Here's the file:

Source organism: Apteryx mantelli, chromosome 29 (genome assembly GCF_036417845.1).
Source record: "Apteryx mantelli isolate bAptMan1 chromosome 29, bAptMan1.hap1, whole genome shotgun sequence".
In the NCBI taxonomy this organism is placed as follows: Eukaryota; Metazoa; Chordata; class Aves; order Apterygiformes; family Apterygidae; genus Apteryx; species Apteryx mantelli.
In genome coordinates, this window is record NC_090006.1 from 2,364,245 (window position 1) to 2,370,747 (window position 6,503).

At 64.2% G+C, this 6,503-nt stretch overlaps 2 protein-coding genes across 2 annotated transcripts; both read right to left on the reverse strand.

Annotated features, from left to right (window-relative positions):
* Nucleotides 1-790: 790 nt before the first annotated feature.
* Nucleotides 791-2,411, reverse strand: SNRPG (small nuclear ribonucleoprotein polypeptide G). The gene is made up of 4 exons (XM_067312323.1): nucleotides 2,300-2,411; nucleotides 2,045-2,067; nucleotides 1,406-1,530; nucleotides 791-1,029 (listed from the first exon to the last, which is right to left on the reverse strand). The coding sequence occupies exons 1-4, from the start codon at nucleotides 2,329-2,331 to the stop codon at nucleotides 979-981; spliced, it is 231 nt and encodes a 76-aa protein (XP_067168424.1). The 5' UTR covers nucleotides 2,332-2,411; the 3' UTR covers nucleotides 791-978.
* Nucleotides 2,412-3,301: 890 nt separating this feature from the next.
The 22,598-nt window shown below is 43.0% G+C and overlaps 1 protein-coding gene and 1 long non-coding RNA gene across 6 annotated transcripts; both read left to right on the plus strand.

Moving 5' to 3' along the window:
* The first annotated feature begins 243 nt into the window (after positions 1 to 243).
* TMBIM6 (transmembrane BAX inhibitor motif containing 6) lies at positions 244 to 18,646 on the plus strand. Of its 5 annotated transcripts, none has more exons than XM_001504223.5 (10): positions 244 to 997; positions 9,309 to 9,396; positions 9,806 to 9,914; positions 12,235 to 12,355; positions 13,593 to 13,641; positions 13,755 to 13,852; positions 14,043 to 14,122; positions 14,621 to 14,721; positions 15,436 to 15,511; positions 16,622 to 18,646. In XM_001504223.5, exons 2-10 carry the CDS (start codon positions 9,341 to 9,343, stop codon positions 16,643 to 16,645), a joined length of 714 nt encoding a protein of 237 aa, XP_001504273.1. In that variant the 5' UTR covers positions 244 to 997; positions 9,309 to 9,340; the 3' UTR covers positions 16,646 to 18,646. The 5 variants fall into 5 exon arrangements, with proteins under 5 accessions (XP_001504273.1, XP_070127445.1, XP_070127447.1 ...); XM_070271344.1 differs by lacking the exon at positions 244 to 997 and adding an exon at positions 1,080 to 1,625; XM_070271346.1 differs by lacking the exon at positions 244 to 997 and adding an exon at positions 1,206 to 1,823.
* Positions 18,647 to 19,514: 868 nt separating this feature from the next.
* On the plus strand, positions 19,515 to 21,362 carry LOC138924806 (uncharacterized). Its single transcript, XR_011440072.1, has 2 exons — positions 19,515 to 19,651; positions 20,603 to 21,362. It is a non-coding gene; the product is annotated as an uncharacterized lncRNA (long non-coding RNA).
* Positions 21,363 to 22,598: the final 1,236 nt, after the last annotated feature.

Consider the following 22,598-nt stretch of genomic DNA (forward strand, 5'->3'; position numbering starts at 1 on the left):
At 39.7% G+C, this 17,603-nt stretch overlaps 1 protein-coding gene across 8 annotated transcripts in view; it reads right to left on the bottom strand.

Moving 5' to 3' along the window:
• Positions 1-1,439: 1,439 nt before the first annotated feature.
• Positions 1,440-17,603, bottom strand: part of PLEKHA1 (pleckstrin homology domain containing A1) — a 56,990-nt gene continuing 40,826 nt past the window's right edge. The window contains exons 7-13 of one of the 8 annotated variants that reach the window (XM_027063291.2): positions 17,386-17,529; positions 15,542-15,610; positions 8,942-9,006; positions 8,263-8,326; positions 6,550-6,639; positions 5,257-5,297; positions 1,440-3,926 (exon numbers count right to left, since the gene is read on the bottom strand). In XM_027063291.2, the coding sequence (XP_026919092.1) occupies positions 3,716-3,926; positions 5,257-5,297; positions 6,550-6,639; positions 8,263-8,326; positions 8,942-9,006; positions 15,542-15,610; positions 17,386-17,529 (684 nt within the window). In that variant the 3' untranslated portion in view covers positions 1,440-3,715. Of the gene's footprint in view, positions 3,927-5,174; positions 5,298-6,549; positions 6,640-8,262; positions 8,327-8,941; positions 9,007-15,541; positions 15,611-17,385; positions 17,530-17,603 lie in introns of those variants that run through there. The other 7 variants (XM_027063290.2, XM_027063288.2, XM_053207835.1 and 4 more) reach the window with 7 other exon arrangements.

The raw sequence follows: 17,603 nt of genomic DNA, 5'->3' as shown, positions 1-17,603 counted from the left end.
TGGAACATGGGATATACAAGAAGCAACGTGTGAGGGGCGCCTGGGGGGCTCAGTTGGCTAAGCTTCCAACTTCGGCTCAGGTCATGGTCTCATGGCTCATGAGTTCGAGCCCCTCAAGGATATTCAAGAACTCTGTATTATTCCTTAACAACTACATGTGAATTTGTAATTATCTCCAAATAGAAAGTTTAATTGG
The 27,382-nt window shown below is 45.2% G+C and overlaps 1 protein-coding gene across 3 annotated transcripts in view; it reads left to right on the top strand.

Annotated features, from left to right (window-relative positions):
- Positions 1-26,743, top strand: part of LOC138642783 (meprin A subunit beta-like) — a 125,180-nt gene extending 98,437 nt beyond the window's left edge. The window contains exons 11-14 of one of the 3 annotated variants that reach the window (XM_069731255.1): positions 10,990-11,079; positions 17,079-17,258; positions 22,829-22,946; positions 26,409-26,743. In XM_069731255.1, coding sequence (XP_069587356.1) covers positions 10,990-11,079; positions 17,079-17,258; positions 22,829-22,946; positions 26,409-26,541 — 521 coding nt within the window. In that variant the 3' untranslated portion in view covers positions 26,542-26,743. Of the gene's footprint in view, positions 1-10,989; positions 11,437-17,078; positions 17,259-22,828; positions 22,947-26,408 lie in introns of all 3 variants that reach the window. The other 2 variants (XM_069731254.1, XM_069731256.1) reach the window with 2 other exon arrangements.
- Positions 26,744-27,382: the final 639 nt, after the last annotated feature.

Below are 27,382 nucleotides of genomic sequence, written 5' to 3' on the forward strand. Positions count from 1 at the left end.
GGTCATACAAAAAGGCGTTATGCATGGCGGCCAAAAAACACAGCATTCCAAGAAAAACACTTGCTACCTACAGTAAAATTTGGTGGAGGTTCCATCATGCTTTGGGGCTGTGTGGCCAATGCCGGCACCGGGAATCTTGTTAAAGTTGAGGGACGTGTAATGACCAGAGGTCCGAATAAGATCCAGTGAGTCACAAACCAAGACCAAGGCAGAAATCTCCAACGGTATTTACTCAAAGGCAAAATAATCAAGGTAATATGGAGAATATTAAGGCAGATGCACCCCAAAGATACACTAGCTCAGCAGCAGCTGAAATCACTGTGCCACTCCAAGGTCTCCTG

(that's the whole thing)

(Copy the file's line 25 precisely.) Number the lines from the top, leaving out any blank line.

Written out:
Annotated features, from left to right (window-relative positions):